Cast Iron

Buttermilk English Muffins

June 11, 2013
16 Ratings
Photo by James Ransom
  • Makes 2 dozen full size English muffins
Author Notes

I used to make family meal dessert when I was a cook at wd~50. Over time, just making one dessert wasn't enough to satisfy my love of baking, so I started branching out and making morning or late-night baked goods on top of my family meal desserts. First up was English muffins (one of Wylie's favorites). I would make a batch nearly every day and we'd dissect the room for improvement in each batch from technique to overall flavor, etc. This recipe is tried and true, and easily one of my favorites. I spent every day for months getting it just right.

Since then, we've used the recipe in our kitchen at milk bar to make bite size English muffins for a bread course at Ko (served with bay leaf-infused whipped lardo schmeared on), as a loaf bread, as a cracker, or for family meal featuring eggs benedict or burgers! —Christina Tosi

What You'll Need
Watch This Recipe
Buttermilk English Muffins
  • 2 1/3 tablespoons active dry yeast (a little less than the contents of two 1/4 oz packets)
  • 1/4 cup lukewarm water
  • 1 3/4 cups buttermilk
  • 4 cups bread flour, plus more as needed
  • 1/4 cup sugar
  • 1 2/3 tablespoons kosher salt
  • 5 tablespoons unsalted butter, at room temperature
  • Nonstick vegetable spray
  • Cornmeal as needed (or yellow grits, in a pinch)
  1. Combine the yeast and water in the bowl of a stand mixer outfitted with the dough hook and whisk together to dissolve the yeast.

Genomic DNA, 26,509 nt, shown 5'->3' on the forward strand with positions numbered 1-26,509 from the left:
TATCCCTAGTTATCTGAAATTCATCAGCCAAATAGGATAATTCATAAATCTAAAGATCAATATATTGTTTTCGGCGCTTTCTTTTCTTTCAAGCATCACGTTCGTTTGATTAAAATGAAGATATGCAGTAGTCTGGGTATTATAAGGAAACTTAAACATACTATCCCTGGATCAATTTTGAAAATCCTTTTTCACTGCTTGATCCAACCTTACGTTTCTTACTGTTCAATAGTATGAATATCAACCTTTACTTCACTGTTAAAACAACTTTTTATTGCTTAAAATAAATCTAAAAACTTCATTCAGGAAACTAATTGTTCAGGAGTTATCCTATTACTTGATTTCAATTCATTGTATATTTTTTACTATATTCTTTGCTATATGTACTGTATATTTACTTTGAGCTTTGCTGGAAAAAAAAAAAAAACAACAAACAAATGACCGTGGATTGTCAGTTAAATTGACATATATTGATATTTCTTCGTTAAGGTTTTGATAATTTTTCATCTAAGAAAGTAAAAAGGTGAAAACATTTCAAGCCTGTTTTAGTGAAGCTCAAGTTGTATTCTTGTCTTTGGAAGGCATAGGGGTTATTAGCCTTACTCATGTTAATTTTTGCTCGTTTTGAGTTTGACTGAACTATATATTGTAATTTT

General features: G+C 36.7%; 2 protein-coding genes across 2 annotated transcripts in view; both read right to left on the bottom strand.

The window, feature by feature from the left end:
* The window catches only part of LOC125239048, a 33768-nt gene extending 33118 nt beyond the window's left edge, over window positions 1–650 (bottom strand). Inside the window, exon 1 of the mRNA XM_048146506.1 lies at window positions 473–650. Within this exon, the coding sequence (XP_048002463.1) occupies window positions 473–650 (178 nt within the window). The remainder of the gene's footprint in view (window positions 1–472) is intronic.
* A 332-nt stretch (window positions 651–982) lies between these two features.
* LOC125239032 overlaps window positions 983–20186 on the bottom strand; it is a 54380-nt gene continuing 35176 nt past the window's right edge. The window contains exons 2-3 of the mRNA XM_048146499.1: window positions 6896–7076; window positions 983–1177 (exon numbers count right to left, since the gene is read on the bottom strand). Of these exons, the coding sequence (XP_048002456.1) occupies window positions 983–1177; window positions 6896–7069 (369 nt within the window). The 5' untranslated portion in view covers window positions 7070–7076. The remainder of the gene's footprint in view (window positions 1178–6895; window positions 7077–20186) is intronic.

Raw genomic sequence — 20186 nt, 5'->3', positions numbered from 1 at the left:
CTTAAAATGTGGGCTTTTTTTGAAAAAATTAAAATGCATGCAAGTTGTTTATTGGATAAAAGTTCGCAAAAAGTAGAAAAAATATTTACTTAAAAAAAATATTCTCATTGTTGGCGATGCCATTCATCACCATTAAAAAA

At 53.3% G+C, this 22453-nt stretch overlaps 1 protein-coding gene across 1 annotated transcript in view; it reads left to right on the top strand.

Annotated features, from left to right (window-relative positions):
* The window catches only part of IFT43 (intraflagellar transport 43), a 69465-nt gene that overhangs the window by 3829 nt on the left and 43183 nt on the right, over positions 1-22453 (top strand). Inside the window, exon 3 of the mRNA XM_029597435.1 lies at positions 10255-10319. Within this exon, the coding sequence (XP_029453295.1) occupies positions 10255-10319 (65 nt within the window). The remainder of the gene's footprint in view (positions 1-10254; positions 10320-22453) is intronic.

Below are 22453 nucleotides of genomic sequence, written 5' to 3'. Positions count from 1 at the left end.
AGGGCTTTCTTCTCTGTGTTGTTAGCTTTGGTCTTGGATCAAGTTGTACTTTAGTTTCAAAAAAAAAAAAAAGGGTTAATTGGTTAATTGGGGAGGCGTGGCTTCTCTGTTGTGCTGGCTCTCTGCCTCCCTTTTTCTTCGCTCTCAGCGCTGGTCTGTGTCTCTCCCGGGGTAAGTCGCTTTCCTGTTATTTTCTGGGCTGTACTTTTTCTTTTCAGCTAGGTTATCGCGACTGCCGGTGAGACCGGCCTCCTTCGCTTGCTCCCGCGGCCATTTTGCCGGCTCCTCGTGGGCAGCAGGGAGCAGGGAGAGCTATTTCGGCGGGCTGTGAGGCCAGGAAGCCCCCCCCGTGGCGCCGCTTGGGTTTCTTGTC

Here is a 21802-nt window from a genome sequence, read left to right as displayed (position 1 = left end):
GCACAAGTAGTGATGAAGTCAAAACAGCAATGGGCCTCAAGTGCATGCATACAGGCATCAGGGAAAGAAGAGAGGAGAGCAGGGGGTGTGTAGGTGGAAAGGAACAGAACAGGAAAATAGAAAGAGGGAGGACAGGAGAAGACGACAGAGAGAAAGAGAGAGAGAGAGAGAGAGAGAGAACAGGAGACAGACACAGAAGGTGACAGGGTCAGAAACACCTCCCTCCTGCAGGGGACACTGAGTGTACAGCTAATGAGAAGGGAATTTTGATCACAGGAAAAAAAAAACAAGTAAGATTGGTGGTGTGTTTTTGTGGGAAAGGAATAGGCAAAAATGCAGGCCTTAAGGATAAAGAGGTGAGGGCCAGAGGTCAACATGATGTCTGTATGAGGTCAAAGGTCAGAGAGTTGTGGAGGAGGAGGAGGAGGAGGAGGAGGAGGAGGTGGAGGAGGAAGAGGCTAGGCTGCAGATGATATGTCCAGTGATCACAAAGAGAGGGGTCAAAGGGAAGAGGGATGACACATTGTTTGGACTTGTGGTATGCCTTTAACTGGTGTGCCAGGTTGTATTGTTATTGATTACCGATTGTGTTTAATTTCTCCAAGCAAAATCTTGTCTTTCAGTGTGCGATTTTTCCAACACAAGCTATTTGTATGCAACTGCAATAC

2. Nuke the buttermilk in the microwave for 20 to 30 seconds, or warm it over low heat in a small pan on the stovetop just until it loses the refrigerator chill; you’re not really heating the buttermilk, but ensuring that chilly milk won’t retard the dough’s rise. Stir the no-longer-cold buttermilk into the yeast and water.
  3. Add the flour, sugar, and kosher salt to the bowl, turn the mixer on to low/medium-low speed, and process just until it comes together as a shaggy, droopy dough 3 to 4 minutes.
  4. With the mixer still running, add the butter to the dough a tablespoon at a time. (Make sure it’s at room temperature—you’ll overwork the dough trying to incorporate cold butter into it.) The dough will look as if it is separating, and from this point on it will hang out at the bottom of the bowl, reaching up the dough hook like an appendage of the sandman but never fully coalescing into a ball again. Knead it for 7 to 8 minutes, by which time it should be tacky but no longer sticky and hold its shape.
  5. Lightly spray a large mixing bowl with oil. Using a rubber spatula, scrape the dough from the mixer bowl into the greased bowl. Cover with plastic wrap and leave the dough to rest, relax, and rise (though it doesn’t rise so much as it expands in the bowl) for 1 hour.